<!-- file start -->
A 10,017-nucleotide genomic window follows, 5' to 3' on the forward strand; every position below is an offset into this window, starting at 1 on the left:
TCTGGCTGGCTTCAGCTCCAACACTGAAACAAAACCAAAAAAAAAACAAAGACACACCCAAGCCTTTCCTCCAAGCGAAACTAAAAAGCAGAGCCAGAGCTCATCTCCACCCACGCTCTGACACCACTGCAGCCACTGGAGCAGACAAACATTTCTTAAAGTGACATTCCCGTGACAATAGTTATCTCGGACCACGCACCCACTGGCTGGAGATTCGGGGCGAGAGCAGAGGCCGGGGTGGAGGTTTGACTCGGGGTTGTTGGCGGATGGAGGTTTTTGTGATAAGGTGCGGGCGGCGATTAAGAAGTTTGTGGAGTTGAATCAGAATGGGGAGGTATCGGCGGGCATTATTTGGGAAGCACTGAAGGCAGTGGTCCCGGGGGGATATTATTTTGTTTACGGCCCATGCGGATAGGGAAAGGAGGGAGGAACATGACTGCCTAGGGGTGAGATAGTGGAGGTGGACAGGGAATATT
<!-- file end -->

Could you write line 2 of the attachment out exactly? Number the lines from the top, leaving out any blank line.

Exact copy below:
TCTGGCTGGCTTCAGCTCCAACACTGAAACAAAACCAAAAAAAAAACAAAGACACACCCAAGCCTTTCCTCCAAGCGAAACTAAAAAGCAGAGCCAGAGCTCATCTCCACCCACGCTCTGACACCACTGCAGCCACTGGAGCAGACAAACATTTCTTAAAGTGACATTCCCGTGACAATAGTTATCTCGGACCACGCACCCACTGGCTGGAGATTCGGGGCGAGAGCAGAGGCCGGGGTGGAGGTTTGACTCGGGGTTGTTGGCGGATGGAGGTTTTTGTGATAAGGTGCGGGCGGCGATTAAGAAGTTTGTGGAGTTGAATCAGAATGGGGAGGTATCGGCGGGCATTATTTGGGAAGCACTGAAGGCAGTGGTCCCGGGGGGATATTATTTTGTTTACGGCCCATGCGGATAGGGAAAGGAGGGAGGAACATGACTGCCTAGGGGTGAGATAGTGGAGGTGGACAGGGAATATT